Artist Abel Azcona Is Sued for Using Hosts to Criticize the Church’s Sex Scandals

Over 89,000 people have signed a petition calling for the city to take down the show.

Abel Azcona placing consecrated hosts on the ground to spell out
Abel Azcona.
Image: Twitter.

A provocative art exhibition has Catholics up in arms in Pamplona, Spain. Performance artist Abel Azcona’s new exhibition, “Desenterrados” (Unearthed), contains 242 consecrated hosts, several of which he has laid on the floor of a local exhibition hall to spell “pederastia” (pederasty), in criticism of the church’s highly-publicized sex scandals.

Azcona allegedly obtained the hosts by pretending to receive Holy Communion at mass.

The exhibition also contains a series of photos titled “Amen,” which depict Azcona taking hosts during mass and placing them on the ground. The show is meant to honor those who were kidnapped and killed under the three-decade dictatorship of Francisco Franco, which lasted until his death in 1975.

Christian Lawyers Association spokesperson Polonia Catellanos told the Catholic News Agency that the association has filed a lawsuit against Azcona for “an offense against religious sentiments and desecration,” which is outlawed under Articles 524 and 525 of the Spanish Penal Code.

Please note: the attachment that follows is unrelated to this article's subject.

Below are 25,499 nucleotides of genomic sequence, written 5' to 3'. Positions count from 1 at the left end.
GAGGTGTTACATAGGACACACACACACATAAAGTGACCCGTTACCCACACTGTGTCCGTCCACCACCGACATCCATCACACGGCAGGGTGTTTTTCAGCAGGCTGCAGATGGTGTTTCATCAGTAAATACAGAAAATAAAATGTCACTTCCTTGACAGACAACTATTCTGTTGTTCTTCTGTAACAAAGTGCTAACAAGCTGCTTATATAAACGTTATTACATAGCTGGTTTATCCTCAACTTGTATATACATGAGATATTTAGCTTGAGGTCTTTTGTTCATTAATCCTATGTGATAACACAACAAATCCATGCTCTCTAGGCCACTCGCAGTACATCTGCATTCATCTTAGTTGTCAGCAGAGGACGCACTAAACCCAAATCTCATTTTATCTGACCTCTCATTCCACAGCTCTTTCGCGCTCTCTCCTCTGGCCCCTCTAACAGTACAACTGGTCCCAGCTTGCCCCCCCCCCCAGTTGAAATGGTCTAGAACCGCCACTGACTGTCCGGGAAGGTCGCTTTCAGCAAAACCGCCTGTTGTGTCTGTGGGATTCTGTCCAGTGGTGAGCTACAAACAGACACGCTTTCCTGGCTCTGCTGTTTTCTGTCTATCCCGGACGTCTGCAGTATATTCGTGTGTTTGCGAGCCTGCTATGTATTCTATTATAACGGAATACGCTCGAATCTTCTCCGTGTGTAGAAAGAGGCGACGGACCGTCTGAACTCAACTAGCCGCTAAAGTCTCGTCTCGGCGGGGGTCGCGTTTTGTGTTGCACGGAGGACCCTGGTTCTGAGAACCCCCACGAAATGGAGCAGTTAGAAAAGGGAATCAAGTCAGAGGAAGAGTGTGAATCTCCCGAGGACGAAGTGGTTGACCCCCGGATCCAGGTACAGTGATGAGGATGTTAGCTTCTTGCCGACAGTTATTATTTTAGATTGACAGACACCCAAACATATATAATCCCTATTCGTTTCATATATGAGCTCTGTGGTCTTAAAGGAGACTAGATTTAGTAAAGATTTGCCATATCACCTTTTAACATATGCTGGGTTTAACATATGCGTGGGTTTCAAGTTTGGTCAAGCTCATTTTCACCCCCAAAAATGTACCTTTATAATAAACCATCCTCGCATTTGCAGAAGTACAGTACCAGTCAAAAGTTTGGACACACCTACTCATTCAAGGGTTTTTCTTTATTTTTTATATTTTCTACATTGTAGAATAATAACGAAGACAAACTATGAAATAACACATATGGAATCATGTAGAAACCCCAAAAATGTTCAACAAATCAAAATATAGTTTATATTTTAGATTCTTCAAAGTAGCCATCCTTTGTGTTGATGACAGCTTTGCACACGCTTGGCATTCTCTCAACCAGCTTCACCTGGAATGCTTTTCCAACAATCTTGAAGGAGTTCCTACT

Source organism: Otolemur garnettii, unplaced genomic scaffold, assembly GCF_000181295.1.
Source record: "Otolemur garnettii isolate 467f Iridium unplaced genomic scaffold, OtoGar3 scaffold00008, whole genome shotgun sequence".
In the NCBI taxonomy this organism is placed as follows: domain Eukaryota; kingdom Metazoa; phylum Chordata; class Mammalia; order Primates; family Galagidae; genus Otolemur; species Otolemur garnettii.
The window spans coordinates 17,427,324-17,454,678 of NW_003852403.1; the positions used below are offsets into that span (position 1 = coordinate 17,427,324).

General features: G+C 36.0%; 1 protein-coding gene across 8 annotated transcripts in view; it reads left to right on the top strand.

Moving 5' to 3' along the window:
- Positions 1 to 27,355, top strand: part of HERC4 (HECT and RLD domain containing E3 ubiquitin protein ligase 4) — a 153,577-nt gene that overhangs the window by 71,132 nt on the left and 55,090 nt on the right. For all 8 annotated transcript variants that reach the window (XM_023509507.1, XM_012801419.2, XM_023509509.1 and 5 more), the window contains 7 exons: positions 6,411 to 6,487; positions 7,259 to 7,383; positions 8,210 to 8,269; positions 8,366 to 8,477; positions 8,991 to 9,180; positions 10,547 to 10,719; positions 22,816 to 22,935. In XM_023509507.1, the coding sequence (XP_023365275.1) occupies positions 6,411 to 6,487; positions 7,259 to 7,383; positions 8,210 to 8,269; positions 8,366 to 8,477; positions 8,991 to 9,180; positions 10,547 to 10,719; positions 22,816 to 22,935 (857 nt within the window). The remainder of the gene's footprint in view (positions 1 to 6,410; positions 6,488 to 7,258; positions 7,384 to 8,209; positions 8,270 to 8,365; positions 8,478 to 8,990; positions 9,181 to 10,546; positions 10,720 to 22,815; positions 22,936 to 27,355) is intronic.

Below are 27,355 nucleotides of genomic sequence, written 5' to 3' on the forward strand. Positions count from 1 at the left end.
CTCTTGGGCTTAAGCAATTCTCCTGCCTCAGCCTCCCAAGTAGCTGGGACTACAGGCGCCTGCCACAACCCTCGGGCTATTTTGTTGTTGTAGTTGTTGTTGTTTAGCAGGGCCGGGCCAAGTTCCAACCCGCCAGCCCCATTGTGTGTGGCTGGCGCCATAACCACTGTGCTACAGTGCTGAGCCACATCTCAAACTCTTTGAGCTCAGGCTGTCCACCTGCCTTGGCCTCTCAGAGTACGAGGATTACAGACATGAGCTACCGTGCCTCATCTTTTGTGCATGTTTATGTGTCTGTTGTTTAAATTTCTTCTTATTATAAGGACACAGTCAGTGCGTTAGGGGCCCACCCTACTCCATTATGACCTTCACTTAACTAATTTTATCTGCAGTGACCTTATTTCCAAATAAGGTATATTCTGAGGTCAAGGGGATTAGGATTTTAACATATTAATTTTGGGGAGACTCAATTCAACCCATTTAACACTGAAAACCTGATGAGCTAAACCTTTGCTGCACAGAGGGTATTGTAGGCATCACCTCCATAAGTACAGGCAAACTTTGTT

“I don’t know why a city council, no matter of what political stripe, would allow something which is clearly a crime,” Castellanos added, noting that the lawsuit would be expanded to include the city if the exhibition, which is on public property, was not taken down by Thursday.

In a post on his Facebook page, the artist claims that visitors are stealing hosts and that some have removed posters from the controversial exhibition, which opened last Friday.

Azcona is an outspoken critic of religion, having recently told Jot Down magazine that “religion is at the same level as cancer or AIDS, and in fact has killed more people than these better-known diseases.”

Over 89,000 people have signed a Change.org petition calling for the city to take down the show.


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